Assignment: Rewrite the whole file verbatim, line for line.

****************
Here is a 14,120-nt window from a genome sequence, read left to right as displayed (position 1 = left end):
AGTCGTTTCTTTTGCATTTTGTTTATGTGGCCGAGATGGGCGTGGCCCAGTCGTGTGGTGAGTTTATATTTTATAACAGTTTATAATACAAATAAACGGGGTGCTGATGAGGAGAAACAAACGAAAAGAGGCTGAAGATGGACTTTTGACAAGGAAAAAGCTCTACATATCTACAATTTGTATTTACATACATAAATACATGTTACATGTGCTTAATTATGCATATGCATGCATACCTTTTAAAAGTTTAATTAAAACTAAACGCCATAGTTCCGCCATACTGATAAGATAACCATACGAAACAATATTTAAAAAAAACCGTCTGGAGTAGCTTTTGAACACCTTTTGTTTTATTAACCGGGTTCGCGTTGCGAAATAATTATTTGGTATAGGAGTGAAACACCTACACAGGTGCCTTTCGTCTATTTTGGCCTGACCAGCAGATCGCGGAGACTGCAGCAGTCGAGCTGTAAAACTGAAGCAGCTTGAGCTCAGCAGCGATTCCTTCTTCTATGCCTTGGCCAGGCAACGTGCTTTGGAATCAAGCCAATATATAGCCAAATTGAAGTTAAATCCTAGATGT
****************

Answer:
Here is a 14,120-nt window from a genome sequence, read left to right as displayed (position 1 = left end):
AGTCGTTTCTTTTGCATTTTGTTTATGTGGCCGAGATGGGCGTGGCCCAGTCGTGTGGTGAGTTTATATTTTATAACAGTTTATAATACAAATAAACGGGGTGCTGATGAGGAGAAACAAACGAAAAGAGGCTGAAGATGGACTTTTGACAAGGAAAAAGCTCTACATATCTACAATTTGTATTTACATACATAAATACATGTTACATGTGCTTAATTATGCATATGCATGCATACCTTTTAAAAGTTTAATTAAAACTAAACGCCATAGTTCCGCCATACTGATAAGATAACCATACGAAACAATATTTAAAAAAAACCGTCTGGAGTAGCTTTTGAACACCTTTTGTTTTATTAACCGGGTTCGCGTTGCGAAATAATTATTTGGTATAGGAGTGAAACACCTACACAGGTGCCTTTCGTCTATTTTGGCCTGACCAGCAGATCGCGGAGACTGCAGCAGTCGAGCTGTAAAACTGAAGCAGCTTGAGCTCAGCAGCGATTCCTTCTTCTATGCCTTGGCCAGGCAACGTGCTTTGGAATCAAGCCAATATATAGCCAAATTGAAGTTAAATCCTAGATGT